Inbox: Would DH role help Quentin?
MLB.com's Merkin answers your White Sox questions
Matt Thornton has been called upon to tackle some difficult situations during the course of his successful career.
How about tying run on third, one out in the eighth inning and a tough left-handed hitter such as the Twins' Justin Morneau at the plate, as an example. The next challenge for the hard-throwing southpaw, though, will take place off the field.
Thornton will serve as the guest conductor for next week's edition of the White Sox Inbox. One of the game's best setup men will be answering questions sent in by the fans, with his responses to run in the days leading up to SoxFest's start on Friday. The exact date will be specified on the Being Ozzie Guillen blog and through @scottmerkin Twitter.
So, submit those questions through the same form usually used within this Inbox, and they will be assembled and sent to Thornton. They don't have to just be about Thornton, but also can be directed at the White Sox as a team for 2010 and beyond.
Given his recent injury, would it make sense for Carlos Quentin to become the full-time designated hitter, leaving the last outfield spot to the likes of Andruw Jones and Mark Kotsay?
-- Kevin, Westminster, Maryland
Quentin will begin the 2010 season as the White Sox right fielder. When healthy, Quentin not only provides a solid power bat and strong on-base potential but also serves as a better-than-average defensive outfielder.
This starting assignment, though, doesn't prohibit Quentin from getting occasional games as the White Sox designated hitter. Having that particular flexibility is one of the points behind Guillen's DH-by-committee idea, which hasn't exactly been met by rousing reviews from White Sox fans. Players such as Quentin and/or Paul Konerko will have the chance to have a day off, of sorts, by moving into the DH slot, without actually missing a game.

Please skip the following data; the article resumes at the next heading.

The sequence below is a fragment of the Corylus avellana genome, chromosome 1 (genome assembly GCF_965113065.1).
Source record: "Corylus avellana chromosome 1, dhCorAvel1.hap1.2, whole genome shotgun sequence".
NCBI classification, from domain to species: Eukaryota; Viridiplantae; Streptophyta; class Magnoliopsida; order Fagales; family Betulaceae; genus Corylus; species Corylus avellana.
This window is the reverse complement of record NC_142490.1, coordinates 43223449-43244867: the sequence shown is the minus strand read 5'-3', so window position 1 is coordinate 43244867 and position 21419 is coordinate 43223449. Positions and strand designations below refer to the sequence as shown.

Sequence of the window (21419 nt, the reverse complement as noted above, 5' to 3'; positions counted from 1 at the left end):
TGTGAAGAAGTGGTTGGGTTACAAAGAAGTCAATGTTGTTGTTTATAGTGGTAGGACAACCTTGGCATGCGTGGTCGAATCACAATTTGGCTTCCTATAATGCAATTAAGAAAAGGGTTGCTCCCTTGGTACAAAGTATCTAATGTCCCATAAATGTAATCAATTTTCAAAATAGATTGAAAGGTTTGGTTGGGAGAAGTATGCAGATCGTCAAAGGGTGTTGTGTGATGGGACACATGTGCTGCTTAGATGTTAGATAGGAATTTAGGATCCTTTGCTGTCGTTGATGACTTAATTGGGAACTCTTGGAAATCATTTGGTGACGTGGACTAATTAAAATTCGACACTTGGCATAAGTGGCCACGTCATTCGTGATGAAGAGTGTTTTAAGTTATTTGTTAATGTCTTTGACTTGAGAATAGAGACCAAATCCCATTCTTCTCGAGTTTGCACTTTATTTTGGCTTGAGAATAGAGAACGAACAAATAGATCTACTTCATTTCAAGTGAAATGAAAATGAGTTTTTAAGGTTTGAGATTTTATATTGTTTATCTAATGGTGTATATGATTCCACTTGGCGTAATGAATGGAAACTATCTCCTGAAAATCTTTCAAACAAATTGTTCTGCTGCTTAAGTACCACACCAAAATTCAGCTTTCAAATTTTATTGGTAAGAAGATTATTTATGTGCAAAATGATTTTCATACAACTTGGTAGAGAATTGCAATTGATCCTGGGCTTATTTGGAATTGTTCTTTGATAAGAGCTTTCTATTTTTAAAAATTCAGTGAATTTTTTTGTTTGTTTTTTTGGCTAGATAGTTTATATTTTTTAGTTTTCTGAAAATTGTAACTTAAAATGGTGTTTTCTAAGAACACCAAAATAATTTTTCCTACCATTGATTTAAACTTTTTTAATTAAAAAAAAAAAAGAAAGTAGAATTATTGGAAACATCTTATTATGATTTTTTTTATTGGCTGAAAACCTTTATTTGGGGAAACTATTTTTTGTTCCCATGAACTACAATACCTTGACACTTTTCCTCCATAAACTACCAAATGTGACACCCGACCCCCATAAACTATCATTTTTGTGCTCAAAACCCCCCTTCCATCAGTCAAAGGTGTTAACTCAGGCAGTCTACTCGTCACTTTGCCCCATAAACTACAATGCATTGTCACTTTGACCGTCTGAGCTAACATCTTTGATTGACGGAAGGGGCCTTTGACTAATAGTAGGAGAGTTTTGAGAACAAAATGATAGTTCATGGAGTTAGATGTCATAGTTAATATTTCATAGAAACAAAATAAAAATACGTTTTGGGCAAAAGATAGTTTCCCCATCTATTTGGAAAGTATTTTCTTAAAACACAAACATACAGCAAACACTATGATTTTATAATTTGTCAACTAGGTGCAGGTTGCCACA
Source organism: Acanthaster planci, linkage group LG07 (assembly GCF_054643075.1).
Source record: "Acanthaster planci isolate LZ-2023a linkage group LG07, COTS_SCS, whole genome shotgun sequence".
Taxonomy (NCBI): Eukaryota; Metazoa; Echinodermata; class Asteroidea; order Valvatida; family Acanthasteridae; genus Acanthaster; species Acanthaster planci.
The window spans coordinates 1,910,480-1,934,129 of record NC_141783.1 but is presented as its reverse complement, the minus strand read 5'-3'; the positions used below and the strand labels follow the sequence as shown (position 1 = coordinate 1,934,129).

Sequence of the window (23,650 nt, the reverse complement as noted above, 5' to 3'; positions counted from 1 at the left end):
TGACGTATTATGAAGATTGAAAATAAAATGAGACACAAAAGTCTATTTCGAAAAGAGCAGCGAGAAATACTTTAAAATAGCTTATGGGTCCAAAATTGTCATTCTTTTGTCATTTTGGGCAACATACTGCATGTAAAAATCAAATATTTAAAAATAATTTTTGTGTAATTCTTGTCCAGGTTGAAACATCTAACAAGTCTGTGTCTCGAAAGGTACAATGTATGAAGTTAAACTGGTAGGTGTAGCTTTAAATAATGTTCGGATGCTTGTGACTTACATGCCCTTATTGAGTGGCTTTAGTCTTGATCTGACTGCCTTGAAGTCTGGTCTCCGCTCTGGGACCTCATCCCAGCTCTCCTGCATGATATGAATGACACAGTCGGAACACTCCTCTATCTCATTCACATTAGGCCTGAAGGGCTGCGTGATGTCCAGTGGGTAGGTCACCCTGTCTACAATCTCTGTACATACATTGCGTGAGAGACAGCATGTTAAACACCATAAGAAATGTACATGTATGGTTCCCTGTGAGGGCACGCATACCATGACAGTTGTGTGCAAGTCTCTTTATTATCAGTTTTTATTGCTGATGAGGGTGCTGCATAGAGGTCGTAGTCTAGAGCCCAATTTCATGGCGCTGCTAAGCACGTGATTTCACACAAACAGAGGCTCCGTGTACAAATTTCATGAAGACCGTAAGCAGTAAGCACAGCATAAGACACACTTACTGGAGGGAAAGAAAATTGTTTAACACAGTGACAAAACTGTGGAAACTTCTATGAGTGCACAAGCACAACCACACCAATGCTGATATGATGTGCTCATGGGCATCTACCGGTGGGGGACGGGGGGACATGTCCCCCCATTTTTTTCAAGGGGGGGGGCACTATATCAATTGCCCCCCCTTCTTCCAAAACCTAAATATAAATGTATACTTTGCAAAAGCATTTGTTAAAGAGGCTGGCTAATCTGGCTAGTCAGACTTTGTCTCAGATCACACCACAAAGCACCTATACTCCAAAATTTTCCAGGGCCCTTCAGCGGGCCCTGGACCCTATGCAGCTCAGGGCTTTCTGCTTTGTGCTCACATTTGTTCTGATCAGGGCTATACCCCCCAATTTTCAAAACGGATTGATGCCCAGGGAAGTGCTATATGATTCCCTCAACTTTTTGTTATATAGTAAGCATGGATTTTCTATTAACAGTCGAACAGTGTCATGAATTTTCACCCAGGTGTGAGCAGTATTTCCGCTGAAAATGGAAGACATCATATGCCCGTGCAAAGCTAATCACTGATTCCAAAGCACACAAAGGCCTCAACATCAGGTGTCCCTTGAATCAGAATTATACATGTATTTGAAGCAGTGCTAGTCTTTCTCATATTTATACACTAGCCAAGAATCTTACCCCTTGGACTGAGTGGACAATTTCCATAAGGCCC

Scott, don't you think it would be far more effective to have Daniel Hudson as the fifth starter? It would continue moving his confidence in the right direction, and allow Freddy Garcia to move to the bullpen as a long reliever. That, to me, would be arguably the best rotation baseball has seen.
-- Josh, Chicago
Have a question about the White Sox?
E-mail your query to MLB.com White Sox beat reporter Scott Merkin for possible inclusion in a future Inbox column. Letters may be edited for brevity, length and/or content.
I'm guessing the Atlanta Braves with Greg Maddux, John Smoltz and Tom Glavine might have a bit of an argument on the "best rotation baseball has seen" concept. As White Sox pitching coach Don Cooper pointed out recently, this rotation won't be the best in White Sox history unless it matches the 2005 championship effort.
The South Siders are taking the correct approach by not rushing Hudson, deflecting undue pressure on the young hurler. He made incredible progress in 2009, moving from Class A Kannapolis to Winston-Salem to Double-A Birmingham to Triple-A Charlotte and finally to the White Sox all in the same season. Hudson produced successful results at every stop.
For a team looking to make the postseason and beyond, Garcia is the right answer at No. 5. You want a veteran who thrives on big-game pressure as opposed to a relatively untested rookie. I really believe Hudson will begin the season with Charlotte, keeping him working on regular four days' rest, with Freddy Dolsi getting the final spot in the bullpen.
By the way, Garcia is not a reliever. He has made exactly one relief appearance in 275 career big league games, which came in 2000 with Seattle.